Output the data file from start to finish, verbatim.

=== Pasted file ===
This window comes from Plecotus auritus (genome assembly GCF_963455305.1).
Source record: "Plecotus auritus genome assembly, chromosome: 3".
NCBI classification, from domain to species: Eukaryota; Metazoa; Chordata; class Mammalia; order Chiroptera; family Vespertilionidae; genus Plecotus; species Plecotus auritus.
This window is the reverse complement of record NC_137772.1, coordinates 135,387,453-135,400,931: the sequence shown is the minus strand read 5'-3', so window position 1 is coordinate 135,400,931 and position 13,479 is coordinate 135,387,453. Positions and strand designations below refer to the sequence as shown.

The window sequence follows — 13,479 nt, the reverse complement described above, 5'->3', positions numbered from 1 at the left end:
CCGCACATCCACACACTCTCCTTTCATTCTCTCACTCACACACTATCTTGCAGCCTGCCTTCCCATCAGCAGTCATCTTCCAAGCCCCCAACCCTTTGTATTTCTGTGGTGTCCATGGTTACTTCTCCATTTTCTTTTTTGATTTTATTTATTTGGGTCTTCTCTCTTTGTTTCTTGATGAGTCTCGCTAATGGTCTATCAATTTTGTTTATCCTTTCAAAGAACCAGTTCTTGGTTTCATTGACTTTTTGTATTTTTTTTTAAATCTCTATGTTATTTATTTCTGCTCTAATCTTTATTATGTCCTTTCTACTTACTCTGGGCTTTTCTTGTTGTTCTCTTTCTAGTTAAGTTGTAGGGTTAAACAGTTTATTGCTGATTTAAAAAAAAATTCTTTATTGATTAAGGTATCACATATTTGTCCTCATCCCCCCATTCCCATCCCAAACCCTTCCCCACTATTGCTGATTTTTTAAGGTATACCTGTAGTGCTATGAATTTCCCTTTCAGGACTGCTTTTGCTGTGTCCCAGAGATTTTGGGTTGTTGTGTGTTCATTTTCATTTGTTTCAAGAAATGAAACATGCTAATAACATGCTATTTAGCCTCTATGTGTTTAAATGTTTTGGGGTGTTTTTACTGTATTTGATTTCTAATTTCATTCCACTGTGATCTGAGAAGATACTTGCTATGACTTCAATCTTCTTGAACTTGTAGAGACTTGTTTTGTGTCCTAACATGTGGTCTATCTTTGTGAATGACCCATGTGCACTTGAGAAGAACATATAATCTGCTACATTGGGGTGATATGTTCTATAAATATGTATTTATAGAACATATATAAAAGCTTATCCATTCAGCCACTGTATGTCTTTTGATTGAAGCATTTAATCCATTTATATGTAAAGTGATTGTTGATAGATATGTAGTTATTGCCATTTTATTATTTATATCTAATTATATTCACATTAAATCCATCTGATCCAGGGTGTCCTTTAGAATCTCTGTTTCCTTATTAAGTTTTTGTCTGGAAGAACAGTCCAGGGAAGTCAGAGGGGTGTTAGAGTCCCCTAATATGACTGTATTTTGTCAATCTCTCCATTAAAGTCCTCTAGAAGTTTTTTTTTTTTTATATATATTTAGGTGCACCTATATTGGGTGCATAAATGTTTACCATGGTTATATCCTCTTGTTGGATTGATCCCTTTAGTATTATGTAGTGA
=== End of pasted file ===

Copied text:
This window comes from Plecotus auritus (genome assembly GCF_963455305.1).
Source record: "Plecotus auritus genome assembly, chromosome: 3".
NCBI classification, from domain to species: Eukaryota; Metazoa; Chordata; class Mammalia; order Chiroptera; family Vespertilionidae; genus Plecotus; species Plecotus auritus.
This window is the reverse complement of record NC_137772.1, coordinates 135,387,453-135,400,931: the sequence shown is the minus strand read 5'-3', so window position 1 is coordinate 135,400,931 and position 13,479 is coordinate 135,387,453. Positions and strand designations below refer to the sequence as shown.

The window sequence follows — 13,479 nt, the reverse complement described above, 5'->3', positions numbered from 1 at the left end:
CCGCACATCCACACACTCTCCTTTCATTCTCTCACTCACACACTATCTTGCAGCCTGCCTTCCCATCAGCAGTCATCTTCCAAGCCCCCAACCCTTTGTATTTCTGTGGTGTCCATGGTTACTTCTCCATTTTCTTTTTTGATTTTATTTATTTGGGTCTTCTCTCTTTGTTTCTTGATGAGTCTCGCTAATGGTCTATCAATTTTGTTTATCCTTTCAAAGAACCAGTTCTTGGTTTCATTGACTTTTTGTATTTTTTTTTAAATCTCTATGTTATTTATTTCTGCTCTAATCTTTATTATGTCCTTTCTACTTACTCTGGGCTTTTCTTGTTGTTCTCTTTCTAGTTAAGTTGTAGGGTTAAACAGTTTATTGCTGATTTAAAAAAAAATTCTTTATTGATTAAGGTATCACATATTTGTCCTCATCCCCCCATTCCCATCCCAAACCCTTCCCCACTATTGCTGATTTTTTAAGGTATACCTGTAGTGCTATGAATTTCCCTTTCAGGACTGCTTTTGCTGTGTCCCAGAGATTTTGGGTTGTTGTGTGTTCATTTTCATTTGTTTCAAGAAATGAAACATGCTAATAACATGCTATTTAGCCTCTATGTGTTTAAATGTTTTGGGGTGTTTTTACTGTATTTGATTTCTAATTTCATTCCACTGTGATCTGAGAAGATACTTGCTATGACTTCAATCTTCTTGAACTTGTAGAGACTTGTTTTGTGTCCTAACATGTGGTCTATCTTTGTGAATGACCCATGTGCACTTGAGAAGAACATATAATCTGCTACATTGGGGTGATATGTTCTATAAATATGTATTTATAGAACATATATAAAAGCTTATCCATTCAGCCACTGTATGTCTTTTGATTGAAGCATTTAATCCATTTATATGTAAAGTGATTGTTGATAGATATGTAGTTATTGCCATTTTATTATTTATATCTAATTATATTCACATTAAATCCATCTGATCCAGGGTGTCCTTTAGAATCTCTGTTTCCTTATTAAGTTTTTGTCTGGAAGAACAGTCCAGGGAAGTCAGAGGGGTGTTAGAGTCCCCTAATATGACTGTATTTTGTCAATCTCTCCATTAAAGTCCTCTAGAAGTTTTTTTTTTTTTATATATATTTAGGTGCACCTATATTGGGTGCATAAATGTTTACCATGGTTATATCCTCTTGTTGGATTGATCCCTTTAGTATTATGTAGTGA